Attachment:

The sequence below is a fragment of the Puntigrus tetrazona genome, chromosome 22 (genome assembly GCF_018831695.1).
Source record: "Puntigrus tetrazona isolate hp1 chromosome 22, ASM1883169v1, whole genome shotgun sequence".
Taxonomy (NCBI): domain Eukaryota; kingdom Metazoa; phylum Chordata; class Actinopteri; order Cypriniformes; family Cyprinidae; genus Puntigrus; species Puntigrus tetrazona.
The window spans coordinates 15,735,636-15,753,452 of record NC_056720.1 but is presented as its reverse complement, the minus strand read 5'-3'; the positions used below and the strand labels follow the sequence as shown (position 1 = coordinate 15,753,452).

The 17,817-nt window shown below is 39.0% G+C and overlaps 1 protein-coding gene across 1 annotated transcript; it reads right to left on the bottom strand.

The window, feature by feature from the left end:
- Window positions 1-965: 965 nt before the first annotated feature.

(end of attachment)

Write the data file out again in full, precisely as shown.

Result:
The sequence below is a fragment of the Puntigrus tetrazona genome, chromosome 22 (genome assembly GCF_018831695.1).
Source record: "Puntigrus tetrazona isolate hp1 chromosome 22, ASM1883169v1, whole genome shotgun sequence".
Taxonomy (NCBI): domain Eukaryota; kingdom Metazoa; phylum Chordata; class Actinopteri; order Cypriniformes; family Cyprinidae; genus Puntigrus; species Puntigrus tetrazona.
The window spans coordinates 15,735,636-15,753,452 of record NC_056720.1 but is presented as its reverse complement, the minus strand read 5'-3'; the positions used below and the strand labels follow the sequence as shown (position 1 = coordinate 15,753,452).

The 17,817-nt window shown below is 39.0% G+C and overlaps 1 protein-coding gene across 1 annotated transcript; it reads right to left on the bottom strand.

The window, feature by feature from the left end:
- Window positions 1-965: 965 nt before the first annotated feature.